Tuesday 29 Jul 2014
The White Ribbon (Das weiß Band, Eine deutsche Kindergeschichte), a darkly compelling drama depicting a family in a northern German village just before the First World War, has been named the winner of the BBC Four World Cinema Award 2010.
Austrian director Michael Haneke accepted the award in a specially prepared video message and actress Leonie Benesch, who appears in the film as Eva, flew in to collect the award at a ceremony held on 7 October at the BFI Southbank.
In his message Haneke said: "Thank you very much for the invitation and the prize. I am very pleased. Unfortunately I'm in Paris at the moment at casting sessions for my new film. They were arranged a long time ago so I couldn't cancel them, but I'm very sorry that I can't be with you. But I have sent Leonie, my charming lead actress – I believe she is more appealing and more pleasing on the eye! Once again, thank you very much."
Mark Bell, Commissioning Editor, BBC Arts, says: "The White Ribbon is a brilliant, controversial piece of cinema which has won plaudits from critics and filmgoers the world over. It is a deserved recipient of the BBC Four World Cinema Award 2010 which celebrates excellence in international film making and underlines BBC Four's commitment to world cinema."
The film is set in the fictitious Protestant village of Eichwald, Germany, between July 1913 and August 1914, leading up to the declaration of war on Serbia by Austria-Hungary, where the pastor, the doctor and the baron rule the roost over women, children and peasant farmers. The White Ribbon referenced in the title comes from the ribbon that the puritanical pastor makes the children in his communion class wear to remind them of the innocence and purity from which they have strayed.
The film premiered at the 62nd Cannes Film Festival and was awarded the Palm d'Or in May 2009, and then won the 2010 Golden Globe for Best Foreign Language Film, as well as being nominated for Best Foreign Language Film and Best Cinematography at the 2010 Academy Awards.
Bernardo Bertolucci, acclaimed director of Last Tango In Paris and The Last Emperor, also received the BBC Four World Cinema Achievement Award, at the ceremony, recognising his prolific contribution to World Cinema.
Bernardo Bertolucci said: "I feel extremely honoured and I'd like to thank the BBC for this award, but especially for what BBC Four has done, is doing, and will do for supporting independent cinema."
The award ceremony, hosted by Jonathan Ross, will be broadcast on BBC Four on Saturday 9 October at 9pm. The White Ribbon was chosen from a shortlist of five by a panel of judges comprising of documentary maker Sophie Fiennes, screenwriter and director Christopher Hampton, Bollywood superstar and producer Aamir Kahn, and writer, broadcaster and novelist Bidisha.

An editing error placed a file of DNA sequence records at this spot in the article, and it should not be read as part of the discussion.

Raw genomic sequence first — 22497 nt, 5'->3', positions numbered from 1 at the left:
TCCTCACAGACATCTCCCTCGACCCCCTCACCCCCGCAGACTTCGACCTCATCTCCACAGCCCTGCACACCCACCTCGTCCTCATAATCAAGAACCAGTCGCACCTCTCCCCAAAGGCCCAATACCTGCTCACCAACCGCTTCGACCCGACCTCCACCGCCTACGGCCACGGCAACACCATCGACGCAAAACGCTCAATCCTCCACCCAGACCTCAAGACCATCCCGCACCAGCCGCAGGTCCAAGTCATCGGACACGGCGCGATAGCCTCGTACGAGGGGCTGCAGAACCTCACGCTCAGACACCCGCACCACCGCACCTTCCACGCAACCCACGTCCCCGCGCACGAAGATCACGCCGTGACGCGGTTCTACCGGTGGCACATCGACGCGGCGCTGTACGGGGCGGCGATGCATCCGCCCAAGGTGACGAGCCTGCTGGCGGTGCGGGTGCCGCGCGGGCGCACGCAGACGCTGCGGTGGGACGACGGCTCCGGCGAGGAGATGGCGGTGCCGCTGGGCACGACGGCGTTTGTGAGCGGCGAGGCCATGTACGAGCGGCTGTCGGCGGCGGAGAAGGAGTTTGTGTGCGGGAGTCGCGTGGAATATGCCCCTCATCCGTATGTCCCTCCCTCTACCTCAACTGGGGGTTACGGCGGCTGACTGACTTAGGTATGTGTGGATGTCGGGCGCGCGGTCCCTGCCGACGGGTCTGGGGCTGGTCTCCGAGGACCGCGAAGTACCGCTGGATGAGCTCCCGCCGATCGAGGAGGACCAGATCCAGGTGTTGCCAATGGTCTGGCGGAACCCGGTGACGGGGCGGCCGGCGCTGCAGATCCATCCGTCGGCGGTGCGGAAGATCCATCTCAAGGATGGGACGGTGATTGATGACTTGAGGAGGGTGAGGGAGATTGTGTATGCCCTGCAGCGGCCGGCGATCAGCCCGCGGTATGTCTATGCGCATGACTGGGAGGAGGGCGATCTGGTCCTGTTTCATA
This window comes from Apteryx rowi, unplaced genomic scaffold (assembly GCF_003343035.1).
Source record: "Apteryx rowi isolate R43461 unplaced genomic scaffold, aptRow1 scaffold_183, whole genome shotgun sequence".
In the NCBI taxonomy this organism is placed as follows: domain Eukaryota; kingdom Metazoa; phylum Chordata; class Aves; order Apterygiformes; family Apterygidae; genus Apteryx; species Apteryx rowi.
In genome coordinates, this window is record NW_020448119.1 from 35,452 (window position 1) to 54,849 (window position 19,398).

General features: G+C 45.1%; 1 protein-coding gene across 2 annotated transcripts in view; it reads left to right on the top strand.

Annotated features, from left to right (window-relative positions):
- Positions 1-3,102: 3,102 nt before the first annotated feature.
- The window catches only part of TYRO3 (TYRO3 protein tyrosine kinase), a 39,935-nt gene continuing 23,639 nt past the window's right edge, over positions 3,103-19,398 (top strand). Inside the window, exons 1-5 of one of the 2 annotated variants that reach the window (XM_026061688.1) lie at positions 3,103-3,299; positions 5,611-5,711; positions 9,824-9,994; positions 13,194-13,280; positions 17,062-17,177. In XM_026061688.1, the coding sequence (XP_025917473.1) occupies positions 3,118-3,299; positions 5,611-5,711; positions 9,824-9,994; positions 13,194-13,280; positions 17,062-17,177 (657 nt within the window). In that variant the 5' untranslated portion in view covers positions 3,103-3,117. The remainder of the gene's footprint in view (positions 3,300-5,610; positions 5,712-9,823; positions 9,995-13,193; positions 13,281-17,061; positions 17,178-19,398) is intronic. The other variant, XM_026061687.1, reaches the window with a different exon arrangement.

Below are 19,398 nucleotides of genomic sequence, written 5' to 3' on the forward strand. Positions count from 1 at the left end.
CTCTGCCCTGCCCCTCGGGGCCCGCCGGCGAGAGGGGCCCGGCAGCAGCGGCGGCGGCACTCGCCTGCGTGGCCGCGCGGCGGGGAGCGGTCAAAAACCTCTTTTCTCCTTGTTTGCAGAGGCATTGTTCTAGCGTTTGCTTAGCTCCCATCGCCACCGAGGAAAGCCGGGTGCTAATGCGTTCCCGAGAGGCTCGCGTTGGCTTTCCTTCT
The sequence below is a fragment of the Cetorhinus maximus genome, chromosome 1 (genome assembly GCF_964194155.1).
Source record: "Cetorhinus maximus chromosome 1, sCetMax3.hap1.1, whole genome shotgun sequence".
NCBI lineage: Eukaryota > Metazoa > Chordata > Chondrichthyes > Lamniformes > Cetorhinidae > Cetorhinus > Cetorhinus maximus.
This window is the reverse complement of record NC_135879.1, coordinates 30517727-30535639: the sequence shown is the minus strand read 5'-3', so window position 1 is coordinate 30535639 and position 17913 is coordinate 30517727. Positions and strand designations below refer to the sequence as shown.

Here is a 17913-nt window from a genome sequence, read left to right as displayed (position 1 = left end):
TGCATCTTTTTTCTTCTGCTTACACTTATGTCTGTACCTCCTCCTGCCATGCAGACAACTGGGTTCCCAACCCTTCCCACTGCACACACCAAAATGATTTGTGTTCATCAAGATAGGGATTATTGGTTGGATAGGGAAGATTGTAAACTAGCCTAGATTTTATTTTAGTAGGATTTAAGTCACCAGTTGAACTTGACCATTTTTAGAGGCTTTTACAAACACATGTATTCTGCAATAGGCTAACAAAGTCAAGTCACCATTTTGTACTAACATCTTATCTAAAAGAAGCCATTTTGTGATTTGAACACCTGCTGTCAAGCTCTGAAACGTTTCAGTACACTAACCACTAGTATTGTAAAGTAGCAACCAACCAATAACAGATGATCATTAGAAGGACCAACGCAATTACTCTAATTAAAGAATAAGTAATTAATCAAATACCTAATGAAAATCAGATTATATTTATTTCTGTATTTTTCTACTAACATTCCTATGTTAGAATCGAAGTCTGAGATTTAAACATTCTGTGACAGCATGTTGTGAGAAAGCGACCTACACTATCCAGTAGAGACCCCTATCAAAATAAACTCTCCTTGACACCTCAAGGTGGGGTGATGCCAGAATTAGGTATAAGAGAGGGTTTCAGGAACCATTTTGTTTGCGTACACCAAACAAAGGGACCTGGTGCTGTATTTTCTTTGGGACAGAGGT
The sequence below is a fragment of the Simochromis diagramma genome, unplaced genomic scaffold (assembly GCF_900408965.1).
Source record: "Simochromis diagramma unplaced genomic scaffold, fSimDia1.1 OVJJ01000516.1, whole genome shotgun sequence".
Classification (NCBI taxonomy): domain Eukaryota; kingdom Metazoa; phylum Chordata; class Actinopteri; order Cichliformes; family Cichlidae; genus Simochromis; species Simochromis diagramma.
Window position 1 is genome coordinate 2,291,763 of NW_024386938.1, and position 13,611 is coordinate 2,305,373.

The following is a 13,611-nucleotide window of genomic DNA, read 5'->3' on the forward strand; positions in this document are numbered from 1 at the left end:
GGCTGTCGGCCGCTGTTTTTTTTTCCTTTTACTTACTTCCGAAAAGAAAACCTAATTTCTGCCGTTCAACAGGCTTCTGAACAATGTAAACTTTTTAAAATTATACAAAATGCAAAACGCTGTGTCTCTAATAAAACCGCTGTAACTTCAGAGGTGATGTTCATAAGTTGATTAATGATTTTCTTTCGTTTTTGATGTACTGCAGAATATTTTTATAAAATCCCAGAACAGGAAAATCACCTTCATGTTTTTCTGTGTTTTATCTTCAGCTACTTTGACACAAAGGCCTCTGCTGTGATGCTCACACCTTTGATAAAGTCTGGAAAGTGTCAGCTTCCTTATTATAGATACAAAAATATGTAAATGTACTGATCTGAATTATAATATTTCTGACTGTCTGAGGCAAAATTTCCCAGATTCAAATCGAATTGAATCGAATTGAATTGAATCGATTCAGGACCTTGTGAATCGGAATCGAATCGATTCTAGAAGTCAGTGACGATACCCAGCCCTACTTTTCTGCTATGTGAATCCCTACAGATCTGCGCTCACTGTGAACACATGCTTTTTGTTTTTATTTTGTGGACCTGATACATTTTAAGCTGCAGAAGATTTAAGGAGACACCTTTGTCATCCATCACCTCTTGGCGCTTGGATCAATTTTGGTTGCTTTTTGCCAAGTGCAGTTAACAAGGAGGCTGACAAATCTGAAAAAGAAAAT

The World Cinema Award will be broadcast on BBC Four on Saturday 9 October 2010
This is the seventh BBC Four World Cinema Award.
The shortlist, was nominated by the UK's leading critics, film school heads and festival directors. The five films short-listed were The White Ribbon; Let The Right One In; Waltz With Bashir; I Am Love; A Prophet.
The 2010 Judging Panel
Sophie is an English filmmaker. Exploring a broad range of ideas and diverse modes of creativity, her films play with notions of performance and identity. Her works include Because I Sing, and The Perverts Guide To Cinema, and her latest project Over Your City, Grass Will Grow about German artist Anselm Kiefer.
British playwright, screen writer and film director. He is best known for his play based on the novel Les Liaisons Dangereuses and the film version Dangerous Liaisons (1988) and also more recently for writing the Academy Award-nominated screenplay for the film adaptation of Ian McEwan's Atonement.
An Indian film actor, director and producer who has worked in a number of critically and commercially successful films and has established himself as one of the leading actors of Hindi cinema, he starred in the 2009 film 3 Idiots – the most successful Bollywood film of all time. He is also the founder-owner of Aamir Khan Productions.
Bidisha began writing professionally for arts magazines such as i-D, Dazed and Confused and the NME at the age of 15 and published her first novel at 18. Her third book, Venetian Masters – a travel memoir – was published in February 2008. She was a contributing editor of the feminist magazine Sibyl and the style magazine 2nd Generation. She has written for The Guardian, the Financial Times, Mslexia, The Observer, New Statesman and arts magazine The List.
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